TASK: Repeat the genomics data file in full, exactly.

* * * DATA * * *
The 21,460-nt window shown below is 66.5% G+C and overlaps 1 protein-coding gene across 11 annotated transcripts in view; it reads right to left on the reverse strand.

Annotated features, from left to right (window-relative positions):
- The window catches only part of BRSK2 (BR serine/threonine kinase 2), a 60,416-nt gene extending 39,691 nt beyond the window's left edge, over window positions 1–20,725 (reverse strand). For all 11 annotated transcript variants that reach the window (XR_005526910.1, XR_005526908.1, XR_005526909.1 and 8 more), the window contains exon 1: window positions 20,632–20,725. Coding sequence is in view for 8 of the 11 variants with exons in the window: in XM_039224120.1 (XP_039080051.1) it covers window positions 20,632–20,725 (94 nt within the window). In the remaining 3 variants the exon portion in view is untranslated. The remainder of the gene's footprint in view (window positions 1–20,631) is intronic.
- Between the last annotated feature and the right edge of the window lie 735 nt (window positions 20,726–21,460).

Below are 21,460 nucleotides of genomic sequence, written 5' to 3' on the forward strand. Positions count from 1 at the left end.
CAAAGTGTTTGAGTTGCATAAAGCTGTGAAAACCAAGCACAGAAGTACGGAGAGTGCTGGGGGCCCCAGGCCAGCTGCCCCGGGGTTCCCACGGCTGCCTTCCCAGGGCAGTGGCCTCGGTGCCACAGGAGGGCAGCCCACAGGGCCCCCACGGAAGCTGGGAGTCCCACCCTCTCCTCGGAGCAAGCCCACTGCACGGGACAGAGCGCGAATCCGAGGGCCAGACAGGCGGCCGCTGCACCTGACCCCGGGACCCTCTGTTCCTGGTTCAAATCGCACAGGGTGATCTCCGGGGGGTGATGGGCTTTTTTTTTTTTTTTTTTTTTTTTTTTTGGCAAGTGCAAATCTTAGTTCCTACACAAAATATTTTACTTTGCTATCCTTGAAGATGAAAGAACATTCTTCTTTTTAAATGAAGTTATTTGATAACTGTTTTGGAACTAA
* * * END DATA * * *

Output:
The 21,460-nt window shown below is 66.5% G+C and overlaps 1 protein-coding gene across 11 annotated transcripts in view; it reads right to left on the reverse strand.

Annotated features, from left to right (window-relative positions):
- The window catches only part of BRSK2 (BR serine/threonine kinase 2), a 60,416-nt gene extending 39,691 nt beyond the window's left edge, over window positions 1–20,725 (reverse strand). For all 11 annotated transcript variants that reach the window (XR_005526910.1, XR_005526908.1, XR_005526909.1 and 8 more), the window contains exon 1: window positions 20,632–20,725. Coding sequence is in view for 8 of the 11 variants with exons in the window: in XM_039224120.1 (XP_039080051.1) it covers window positions 20,632–20,725 (94 nt within the window). In the remaining 3 variants the exon portion in view is untranslated. The remainder of the gene's footprint in view (window positions 1–20,631) is intronic.
- Between the last annotated feature and the right edge of the window lie 735 nt (window positions 20,726–21,460).

Below are 21,460 nucleotides of genomic sequence, written 5' to 3' on the forward strand. Positions count from 1 at the left end.
CAAAGTGTTTGAGTTGCATAAAGCTGTGAAAACCAAGCACAGAAGTACGGAGAGTGCTGGGGGCCCCAGGCCAGCTGCCCCGGGGTTCCCACGGCTGCCTTCCCAGGGCAGTGGCCTCGGTGCCACAGGAGGGCAGCCCACAGGGCCCCCACGGAAGCTGGGAGTCCCACCCTCTCCTCGGAGCAAGCCCACTGCACGGGACAGAGCGCGAATCCGAGGGCCAGACAGGCGGCCGCTGCACCTGACCCCGGGACCCTCTGTTCCTGGTTCAAATCGCACAGGGTGATCTCCGGGGGGTGATGGGCTTTTTTTTTTTTTTTTTTTTTTTTTTTTGGCAAGTGCAAATCTTAGTTCCTACACAAAATATTTTACTTTGCTATCCTTGAAGATGAAAGAACATTCTTCTTTTTAAATGAAGTTATTTGATAACTGTTTTGGAACTAA